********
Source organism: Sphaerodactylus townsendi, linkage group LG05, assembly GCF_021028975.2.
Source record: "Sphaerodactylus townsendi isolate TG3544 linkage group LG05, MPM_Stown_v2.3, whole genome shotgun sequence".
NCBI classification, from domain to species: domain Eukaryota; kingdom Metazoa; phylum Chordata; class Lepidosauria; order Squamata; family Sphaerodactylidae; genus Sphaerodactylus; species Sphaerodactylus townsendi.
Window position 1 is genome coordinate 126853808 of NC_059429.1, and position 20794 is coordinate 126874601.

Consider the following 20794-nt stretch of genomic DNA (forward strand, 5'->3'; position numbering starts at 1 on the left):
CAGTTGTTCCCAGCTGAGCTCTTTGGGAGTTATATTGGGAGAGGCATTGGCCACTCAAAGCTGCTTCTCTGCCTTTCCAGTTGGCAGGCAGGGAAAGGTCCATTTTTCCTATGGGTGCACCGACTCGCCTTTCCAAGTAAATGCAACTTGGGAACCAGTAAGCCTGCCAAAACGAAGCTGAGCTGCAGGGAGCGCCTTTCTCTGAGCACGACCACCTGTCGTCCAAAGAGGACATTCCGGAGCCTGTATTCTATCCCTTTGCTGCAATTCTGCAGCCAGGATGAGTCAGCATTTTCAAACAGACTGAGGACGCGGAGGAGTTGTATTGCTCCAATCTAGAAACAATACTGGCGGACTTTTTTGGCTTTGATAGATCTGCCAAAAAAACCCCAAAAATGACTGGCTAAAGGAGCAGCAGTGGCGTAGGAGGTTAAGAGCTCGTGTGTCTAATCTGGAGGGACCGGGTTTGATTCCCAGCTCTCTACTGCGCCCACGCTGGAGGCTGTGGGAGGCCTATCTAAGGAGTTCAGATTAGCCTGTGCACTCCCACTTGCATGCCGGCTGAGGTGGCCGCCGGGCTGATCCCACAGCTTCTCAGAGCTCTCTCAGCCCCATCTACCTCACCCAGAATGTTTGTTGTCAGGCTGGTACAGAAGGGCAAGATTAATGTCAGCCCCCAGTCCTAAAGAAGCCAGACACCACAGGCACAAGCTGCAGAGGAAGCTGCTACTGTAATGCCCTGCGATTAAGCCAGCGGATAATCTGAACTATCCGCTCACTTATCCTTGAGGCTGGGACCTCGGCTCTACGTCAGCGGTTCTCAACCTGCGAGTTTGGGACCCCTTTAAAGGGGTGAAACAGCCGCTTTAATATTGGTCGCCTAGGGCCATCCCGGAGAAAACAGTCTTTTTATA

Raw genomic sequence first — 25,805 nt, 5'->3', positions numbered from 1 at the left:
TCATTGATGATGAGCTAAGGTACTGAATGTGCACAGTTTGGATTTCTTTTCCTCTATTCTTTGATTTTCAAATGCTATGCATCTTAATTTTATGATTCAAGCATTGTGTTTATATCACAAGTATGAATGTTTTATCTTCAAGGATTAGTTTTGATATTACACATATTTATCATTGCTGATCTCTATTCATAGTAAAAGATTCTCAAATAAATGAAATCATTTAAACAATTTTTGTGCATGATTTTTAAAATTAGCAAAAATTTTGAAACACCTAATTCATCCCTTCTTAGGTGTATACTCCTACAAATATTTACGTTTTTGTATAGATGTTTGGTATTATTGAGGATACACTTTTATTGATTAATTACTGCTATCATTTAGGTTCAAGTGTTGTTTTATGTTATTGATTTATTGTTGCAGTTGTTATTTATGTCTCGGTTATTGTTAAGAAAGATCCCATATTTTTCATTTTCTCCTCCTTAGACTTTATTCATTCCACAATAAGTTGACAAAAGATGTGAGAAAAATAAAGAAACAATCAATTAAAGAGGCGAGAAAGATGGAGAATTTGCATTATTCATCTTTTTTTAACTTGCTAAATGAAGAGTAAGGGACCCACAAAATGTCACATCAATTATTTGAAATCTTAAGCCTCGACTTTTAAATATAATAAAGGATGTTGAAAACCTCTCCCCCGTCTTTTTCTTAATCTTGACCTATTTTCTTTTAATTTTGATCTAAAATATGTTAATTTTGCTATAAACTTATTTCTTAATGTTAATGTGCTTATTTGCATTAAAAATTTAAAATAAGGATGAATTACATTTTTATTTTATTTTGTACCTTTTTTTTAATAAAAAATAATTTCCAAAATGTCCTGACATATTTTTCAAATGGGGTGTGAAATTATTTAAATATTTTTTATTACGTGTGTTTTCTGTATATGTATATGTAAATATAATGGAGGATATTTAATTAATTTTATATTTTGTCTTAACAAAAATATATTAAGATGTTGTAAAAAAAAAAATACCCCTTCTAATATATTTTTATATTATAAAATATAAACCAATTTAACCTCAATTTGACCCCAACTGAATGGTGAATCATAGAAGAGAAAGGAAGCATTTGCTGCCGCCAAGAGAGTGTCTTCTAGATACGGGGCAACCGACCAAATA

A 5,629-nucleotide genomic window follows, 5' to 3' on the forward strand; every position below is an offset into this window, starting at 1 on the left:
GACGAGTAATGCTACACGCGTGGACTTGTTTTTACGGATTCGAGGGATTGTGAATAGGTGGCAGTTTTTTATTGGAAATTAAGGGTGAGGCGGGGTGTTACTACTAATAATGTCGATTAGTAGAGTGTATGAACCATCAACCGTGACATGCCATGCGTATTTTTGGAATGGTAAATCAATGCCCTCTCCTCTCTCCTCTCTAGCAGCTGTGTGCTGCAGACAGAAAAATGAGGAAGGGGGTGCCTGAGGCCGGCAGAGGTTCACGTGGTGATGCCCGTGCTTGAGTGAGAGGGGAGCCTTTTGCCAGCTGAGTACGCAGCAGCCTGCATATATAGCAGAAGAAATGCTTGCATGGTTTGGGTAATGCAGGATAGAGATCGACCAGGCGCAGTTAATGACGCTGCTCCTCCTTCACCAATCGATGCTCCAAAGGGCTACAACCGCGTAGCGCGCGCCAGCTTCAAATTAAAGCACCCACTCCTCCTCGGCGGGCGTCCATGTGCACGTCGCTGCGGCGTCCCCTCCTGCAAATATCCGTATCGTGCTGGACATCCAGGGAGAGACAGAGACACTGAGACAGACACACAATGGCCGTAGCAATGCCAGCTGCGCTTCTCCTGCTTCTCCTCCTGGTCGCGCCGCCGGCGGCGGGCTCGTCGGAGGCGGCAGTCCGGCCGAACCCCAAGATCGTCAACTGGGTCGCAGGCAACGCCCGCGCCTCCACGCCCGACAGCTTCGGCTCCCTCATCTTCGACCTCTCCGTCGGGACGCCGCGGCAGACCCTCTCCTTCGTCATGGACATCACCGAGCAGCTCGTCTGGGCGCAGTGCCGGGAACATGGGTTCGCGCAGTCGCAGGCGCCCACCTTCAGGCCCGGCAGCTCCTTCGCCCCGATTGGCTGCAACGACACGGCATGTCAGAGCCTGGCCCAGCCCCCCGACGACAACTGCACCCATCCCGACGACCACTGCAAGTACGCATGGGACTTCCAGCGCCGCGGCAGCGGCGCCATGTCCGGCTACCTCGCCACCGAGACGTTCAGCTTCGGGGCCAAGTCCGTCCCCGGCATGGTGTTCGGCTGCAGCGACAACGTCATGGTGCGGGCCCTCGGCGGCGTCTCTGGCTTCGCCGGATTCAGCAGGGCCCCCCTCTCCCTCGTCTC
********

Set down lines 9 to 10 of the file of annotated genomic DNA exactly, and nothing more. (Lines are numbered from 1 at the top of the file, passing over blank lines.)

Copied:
A 5,629-nucleotide genomic window follows, 5' to 3' on the forward strand; every position below is an offset into this window, starting at 1 on the left:
GACGAGTAATGCTACACGCGTGGACTTGTTTTTACGGATTCGAGGGATTGTGAATAGGTGGCAGTTTTTTATTGGAAATTAAGGGTGAGGCGGGGTGTTACTACTAATAATGTCGATTAGTAGAGTGTATGAACCATCAACCGTGACATGCCATGCGTATTTTTGGAATGGTAAATCAATGCCCTCTCCTCTCTCCTCTCTAGCAGCTGTGTGCTGCAGACAGAAAAATGAGGAAGGGGGTGCCTGAGGCCGGCAGAGGTTCACGTGGTGATGCCCGTGCTTGAGTGAGAGGGGAGCCTTTTGCCAGCTGAGTACGCAGCAGCCTGCATATATAGCAGAAGAAATGCTTGCATGGTTTGGGTAATGCAGGATAGAGATCGACCAGGCGCAGTTAATGACGCTGCTCCTCCTTCACCAATCGATGCTCCAAAGGGCTACAACCGCGTAGCGCGCGCCAGCTTCAAATTAAAGCACCCACTCCTCCTCGGCGGGCGTCCATGTGCACGTCGCTGCGGCGTCCCCTCCTGCAAATATCCGTATCGTGCTGGACATCCAGGGAGAGACAGAGACACTGAGACAGACACACAATGGCCGTAGCAATGCCAGCTGCGCTTCTCCTGCTTCTCCTCCTGGTCGCGCCGCCGGCGGCGGGCTCGTCGGAGGCGGCAGTCCGGCCGAACCCCAAGATCGTCAACTGGGTCGCAGGCAACGCCCGCGCCTCCACGCCCGACAGCTTCGGCTCCCTCATCTTCGACCTCTCCGTCGGGACGCCGCGGCAGACCCTCTCCTTCGTCATGGACATCACCGAGCAGCTCGTCTGGGCGCAGTGCCGGGAACATGGGTTCGCGCAGTCGCAGGCGCCCACCTTCAGGCCCGGCAGCTCCTTCGCCCCGATTGGCTGCAACGACACGGCATGTCAGAGCCTGGCCCAGCCCCCCGACGACAACTGCACCCATCCCGACGACCACTGCAAGTACGCATGGGACTTCCAGCGCCGCGGCAGCGGCGCCATGTCCGGCTACCTCGCCACCGAGACGTTCAGCTTCGGGGCCAAGTCCGTCCCCGGCATGGTGTTCGGCTGCAGCGACAACGTCATGGTGCGGGCCCTCGGCGGCGTCTCTGGCTTCGCCGGATTCAGCAGGGCCCCCCTCTCCCTCGTCTC